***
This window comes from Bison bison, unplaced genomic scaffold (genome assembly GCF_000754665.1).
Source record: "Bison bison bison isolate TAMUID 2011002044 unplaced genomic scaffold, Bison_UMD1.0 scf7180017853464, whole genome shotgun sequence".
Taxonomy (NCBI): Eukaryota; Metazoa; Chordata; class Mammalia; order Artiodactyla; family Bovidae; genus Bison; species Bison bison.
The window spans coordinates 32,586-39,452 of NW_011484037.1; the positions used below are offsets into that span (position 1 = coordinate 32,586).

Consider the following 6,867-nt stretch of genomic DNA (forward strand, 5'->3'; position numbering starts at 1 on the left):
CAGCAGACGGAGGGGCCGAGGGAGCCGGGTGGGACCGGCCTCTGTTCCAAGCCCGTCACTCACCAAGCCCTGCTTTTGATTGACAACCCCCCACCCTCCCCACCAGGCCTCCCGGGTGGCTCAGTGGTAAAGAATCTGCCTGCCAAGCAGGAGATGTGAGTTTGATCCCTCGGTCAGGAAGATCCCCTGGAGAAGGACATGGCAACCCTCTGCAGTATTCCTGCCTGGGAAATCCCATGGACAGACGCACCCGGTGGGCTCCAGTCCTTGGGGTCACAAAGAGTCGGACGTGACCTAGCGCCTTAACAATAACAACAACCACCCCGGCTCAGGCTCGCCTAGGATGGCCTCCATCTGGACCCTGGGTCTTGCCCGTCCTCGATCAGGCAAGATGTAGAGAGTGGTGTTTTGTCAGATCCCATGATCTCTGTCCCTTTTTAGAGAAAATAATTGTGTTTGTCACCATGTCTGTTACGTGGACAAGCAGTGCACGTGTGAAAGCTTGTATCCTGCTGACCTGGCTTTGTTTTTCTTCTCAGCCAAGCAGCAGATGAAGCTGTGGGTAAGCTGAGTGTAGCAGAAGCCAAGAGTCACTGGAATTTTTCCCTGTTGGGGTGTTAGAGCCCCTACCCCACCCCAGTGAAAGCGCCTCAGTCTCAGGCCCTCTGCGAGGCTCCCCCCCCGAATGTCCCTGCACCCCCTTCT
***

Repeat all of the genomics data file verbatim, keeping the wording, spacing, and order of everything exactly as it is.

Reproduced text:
This window comes from Bison bison, unplaced genomic scaffold (genome assembly GCF_000754665.1).
Source record: "Bison bison bison isolate TAMUID 2011002044 unplaced genomic scaffold, Bison_UMD1.0 scf7180017853464, whole genome shotgun sequence".
Taxonomy (NCBI): Eukaryota; Metazoa; Chordata; class Mammalia; order Artiodactyla; family Bovidae; genus Bison; species Bison bison.
The window spans coordinates 32,586-39,452 of NW_011484037.1; the positions used below are offsets into that span (position 1 = coordinate 32,586).

Consider the following 6,867-nt stretch of genomic DNA (forward strand, 5'->3'; position numbering starts at 1 on the left):
CAGCAGACGGAGGGGCCGAGGGAGCCGGGTGGGACCGGCCTCTGTTCCAAGCCCGTCACTCACCAAGCCCTGCTTTTGATTGACAACCCCCCACCCTCCCCACCAGGCCTCCCGGGTGGCTCAGTGGTAAAGAATCTGCCTGCCAAGCAGGAGATGTGAGTTTGATCCCTCGGTCAGGAAGATCCCCTGGAGAAGGACATGGCAACCCTCTGCAGTATTCCTGCCTGGGAAATCCCATGGACAGACGCACCCGGTGGGCTCCAGTCCTTGGGGTCACAAAGAGTCGGACGTGACCTAGCGCCTTAACAATAACAACAACCACCCCGGCTCAGGCTCGCCTAGGATGGCCTCCATCTGGACCCTGGGTCTTGCCCGTCCTCGATCAGGCAAGATGTAGAGAGTGGTGTTTTGTCAGATCCCATGATCTCTGTCCCTTTTTAGAGAAAATAATTGTGTTTGTCACCATGTCTGTTACGTGGACAAGCAGTGCACGTGTGAAAGCTTGTATCCTGCTGACCTGGCTTTGTTTTTCTTCTCAGCCAAGCAGCAGATGAAGCTGTGGGTAAGCTGAGTGTAGCAGAAGCCAAGAGTCACTGGAATTTTTCCCTGTTGGGGTGTTAGAGCCCCTACCCCACCCCAGTGAAAGCGCCTCAGTCTCAGGCCCTCTGCGAGGCTCCCCCCCCGAATGTCCCTGCACCCCCTTCT